The journalists, along with 2 associates, were arrested yesterday in Chiang Mai for allegedly illegally entering Thailand. Police were doing a random search, the editor says.

Since the February military coup in Myanmar, ousting state counsellor Aung San Suu Kyi who had won the election in a landslide, more than 750 people have been killed by security forces. The military takeover also led to a clash with ethnic armies who support the anti-coup movement, including the prominent armed wing of the Karen National Union. Around 2,000 Karen refugees have fled to Thailand’s Mae Hong Son province due to violence between the Karen troops and the state military.

The junta has attempted to silence independent news media by arresting dozens of journalists and by revoking licenses that had allowed agencies to report in Myanmar. The Foreign Correspondents Club of Thailand, or FCCT, says more than 70 journalists have been arrested since February. The Associated Press says there are currently around 40 journalists in detention in Myanmar, including at least 2 that work for DVB.

Many of the journalists arrested by the military junta are being held for violating Myanmar’s Penal Code which prohibits comments that “cause fear,” spread “false news, agitates directly or indirectly a criminal offence against a Government employee.” The charge carries a punishment of up to 3 years in prison.

The editor of DVB is urging Thai authorities not to deport the detained journalists and activists, saying “their life will be in serious danger if they were to return.” Photos in Thai media shows what looks like a video production studio set up at a home.

“They have been covering the demonstrations in Burma until March 8 – the day the military authority revoked DVB’s TV license and banned DVB from doing any kind of media work.”

The FCCT also released a statement calling on Thai authorities to release the journalists and offer them protection in Thailand.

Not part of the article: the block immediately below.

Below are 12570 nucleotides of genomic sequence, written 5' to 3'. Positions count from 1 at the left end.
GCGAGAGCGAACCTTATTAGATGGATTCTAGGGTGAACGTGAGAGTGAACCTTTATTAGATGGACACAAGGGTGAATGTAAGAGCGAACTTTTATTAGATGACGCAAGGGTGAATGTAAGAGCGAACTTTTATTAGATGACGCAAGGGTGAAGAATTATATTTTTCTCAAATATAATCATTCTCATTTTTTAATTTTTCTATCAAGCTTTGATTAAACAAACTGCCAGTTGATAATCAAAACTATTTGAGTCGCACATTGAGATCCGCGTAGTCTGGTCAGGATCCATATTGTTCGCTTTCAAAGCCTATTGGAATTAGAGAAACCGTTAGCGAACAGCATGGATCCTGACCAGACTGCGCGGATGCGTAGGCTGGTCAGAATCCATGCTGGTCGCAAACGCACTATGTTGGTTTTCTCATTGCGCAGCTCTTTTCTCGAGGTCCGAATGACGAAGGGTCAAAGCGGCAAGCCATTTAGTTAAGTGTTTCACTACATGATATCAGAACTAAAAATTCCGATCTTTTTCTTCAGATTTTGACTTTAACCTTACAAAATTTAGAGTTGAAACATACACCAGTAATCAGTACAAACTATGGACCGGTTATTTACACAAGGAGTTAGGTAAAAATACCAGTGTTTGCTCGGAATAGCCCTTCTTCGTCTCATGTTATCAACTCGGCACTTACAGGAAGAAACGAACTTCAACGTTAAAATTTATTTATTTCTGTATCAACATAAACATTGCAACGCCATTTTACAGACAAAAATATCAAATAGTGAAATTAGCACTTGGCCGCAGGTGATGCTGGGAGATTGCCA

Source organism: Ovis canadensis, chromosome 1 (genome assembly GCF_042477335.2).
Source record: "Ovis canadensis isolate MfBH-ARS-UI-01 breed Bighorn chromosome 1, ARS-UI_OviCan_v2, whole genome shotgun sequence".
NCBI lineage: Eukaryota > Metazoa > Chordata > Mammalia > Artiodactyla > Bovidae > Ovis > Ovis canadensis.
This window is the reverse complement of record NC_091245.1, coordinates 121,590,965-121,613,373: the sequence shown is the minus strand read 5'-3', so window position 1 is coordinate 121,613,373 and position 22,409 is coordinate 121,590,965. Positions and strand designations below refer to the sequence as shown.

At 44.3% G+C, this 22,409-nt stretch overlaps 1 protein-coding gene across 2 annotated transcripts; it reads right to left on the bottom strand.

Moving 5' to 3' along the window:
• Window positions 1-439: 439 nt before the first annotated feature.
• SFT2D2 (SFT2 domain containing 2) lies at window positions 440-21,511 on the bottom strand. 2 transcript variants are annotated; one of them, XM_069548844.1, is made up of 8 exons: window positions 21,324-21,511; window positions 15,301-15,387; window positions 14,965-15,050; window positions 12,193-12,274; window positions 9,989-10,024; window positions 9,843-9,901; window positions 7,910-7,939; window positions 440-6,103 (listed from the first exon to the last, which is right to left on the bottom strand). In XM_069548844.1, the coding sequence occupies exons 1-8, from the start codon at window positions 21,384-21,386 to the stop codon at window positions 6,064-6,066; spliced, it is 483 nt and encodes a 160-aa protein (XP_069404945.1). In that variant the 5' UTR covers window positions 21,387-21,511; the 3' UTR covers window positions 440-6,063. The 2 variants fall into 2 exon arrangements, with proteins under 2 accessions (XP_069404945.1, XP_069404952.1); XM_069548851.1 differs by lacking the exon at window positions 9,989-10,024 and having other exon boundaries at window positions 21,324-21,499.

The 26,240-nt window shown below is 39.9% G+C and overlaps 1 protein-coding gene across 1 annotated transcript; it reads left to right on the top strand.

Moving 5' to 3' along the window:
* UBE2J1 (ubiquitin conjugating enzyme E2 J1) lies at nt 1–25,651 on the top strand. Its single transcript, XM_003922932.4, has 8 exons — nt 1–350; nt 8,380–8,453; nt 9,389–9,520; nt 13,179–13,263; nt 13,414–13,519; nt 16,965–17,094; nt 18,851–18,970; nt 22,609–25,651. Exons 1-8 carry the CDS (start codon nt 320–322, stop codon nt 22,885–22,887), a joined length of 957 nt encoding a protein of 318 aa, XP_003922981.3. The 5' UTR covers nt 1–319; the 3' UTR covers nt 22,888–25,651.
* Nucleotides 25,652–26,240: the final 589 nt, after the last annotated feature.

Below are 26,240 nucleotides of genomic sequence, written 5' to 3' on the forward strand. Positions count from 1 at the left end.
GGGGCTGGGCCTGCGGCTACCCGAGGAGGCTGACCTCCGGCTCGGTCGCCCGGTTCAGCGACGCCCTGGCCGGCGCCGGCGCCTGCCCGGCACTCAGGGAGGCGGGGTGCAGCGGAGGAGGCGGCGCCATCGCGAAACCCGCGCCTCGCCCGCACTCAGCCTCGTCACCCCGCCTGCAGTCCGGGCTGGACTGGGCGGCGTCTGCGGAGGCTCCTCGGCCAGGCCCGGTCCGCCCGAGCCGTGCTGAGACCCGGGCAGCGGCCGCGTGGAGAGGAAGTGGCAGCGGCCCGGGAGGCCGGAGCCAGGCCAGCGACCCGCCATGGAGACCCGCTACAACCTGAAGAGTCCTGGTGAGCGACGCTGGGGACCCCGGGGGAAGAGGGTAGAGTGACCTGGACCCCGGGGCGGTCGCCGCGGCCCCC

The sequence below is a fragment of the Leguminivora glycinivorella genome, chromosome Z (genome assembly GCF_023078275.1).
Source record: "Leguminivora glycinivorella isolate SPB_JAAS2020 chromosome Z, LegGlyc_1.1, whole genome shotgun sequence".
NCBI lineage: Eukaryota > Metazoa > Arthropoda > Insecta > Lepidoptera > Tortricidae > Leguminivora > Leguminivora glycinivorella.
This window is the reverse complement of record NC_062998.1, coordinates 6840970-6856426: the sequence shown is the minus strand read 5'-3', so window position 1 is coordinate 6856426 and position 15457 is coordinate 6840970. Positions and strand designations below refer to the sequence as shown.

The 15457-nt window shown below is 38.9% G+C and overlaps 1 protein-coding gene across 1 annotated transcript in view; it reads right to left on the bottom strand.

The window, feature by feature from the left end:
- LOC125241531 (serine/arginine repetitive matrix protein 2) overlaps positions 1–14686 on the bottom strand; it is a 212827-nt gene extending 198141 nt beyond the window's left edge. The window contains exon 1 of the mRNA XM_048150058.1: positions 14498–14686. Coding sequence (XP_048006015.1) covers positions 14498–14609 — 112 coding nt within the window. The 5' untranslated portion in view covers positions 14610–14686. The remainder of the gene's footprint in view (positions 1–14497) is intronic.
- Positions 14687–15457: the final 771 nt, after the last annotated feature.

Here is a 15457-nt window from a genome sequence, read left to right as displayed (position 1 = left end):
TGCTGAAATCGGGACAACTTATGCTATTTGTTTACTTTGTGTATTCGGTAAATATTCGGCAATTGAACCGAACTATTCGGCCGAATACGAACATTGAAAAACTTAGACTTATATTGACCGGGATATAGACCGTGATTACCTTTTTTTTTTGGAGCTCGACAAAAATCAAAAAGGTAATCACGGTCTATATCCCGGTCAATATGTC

These 5 individuals would face certain arrest and persecution, if not worse, for their work and association with the DVB, and under no circumstances should they be deported back to Myanmar.

Rather, the DVB journalists and their associates should be released from detention, urgently offered protection, and granted the right to remain temporarily in Thailand.

SOURCE: Associated Press

 

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Crime

American man arrested in Chiang Mai for allegedly killing pregnant Thai wife

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Photo via Siam Rath

An American man has been arrested for allegedly murdering his pregnant, Thai wife and hiding her body in a rubbish bin. Police say 32 year old Jason Matthew Balzer then dumped his deceased wife’s body in a field in northern Thailand. 32 year old Pitchaporn Kidchob’s mother became concerned for her daughter’s welfare after seeing Balzer flee their home on a motorbike. She then went inside the home to check on her daughter and found multiple bloodstains throughout the house.

After her mother notified police, they checked CCTV cameras and saw Balzer fleeing the area. They gathered a team of officers and sniffer dogs to go out looking for Pitchaporn’s body in a field about 15 kilometres from their house. There, they found her body stuffed inside a garbage bag. A report by Siam Rath says police arrested Balzer yesterday afternoon in the Hang Dong district of Chiang Mai, who then confessed to killing his wife and dumping her body.

Balzer moved to Thailand in 2019 after being previously charged in the state of Colorado in America for attempted murder at the age of 30. A report from TimesCall.com included details from the incident:

“The woman said she was sleeping in her bedroom when Balzer came in and wanted to have sex. The woman said she was tired, and Balzer became angry and took her phone.

She said Balzer then grabbed her arms and squeezed then and then hit her in the face and slammed her head into the bed’s headboard five times, according to the affidavit.

She told police Balzer then grabbed a revolver out of a desk drawer in the room and pointed it at her head saying, “I will kill you.” The woman was able to push the gun to the side, at which point it went off next to her head. She was able to get the gun away from Balzer and threw it under the bed.

The woman said that while Balzer tried to begin covering up the bullet hole in the wall, she fled to a neighbor’s house.

When police responded to the apartment, they found a fresh drywall patch in the ceiling and bullet damage to the kitchen floor, kitchen ceiling, bedroom floor and mattress. An officer also found the revolver under the bed.”

Balzer was arrested on suspicion of attempted, second-degree murder, felony menacing, second-degree assault, third-degree assault, criminal mischief, obstruction of telephone use, tampering with physical evidence, criminal tampering, domestic violence, and aiming a firearm at a person.

It is not known what type of visa Balzer obtained to enter Thailand. Police say he is in custody and is waiting to be transferred back to Nan province after fleeing to Chiang Mai.

SOURCE: Thai Visa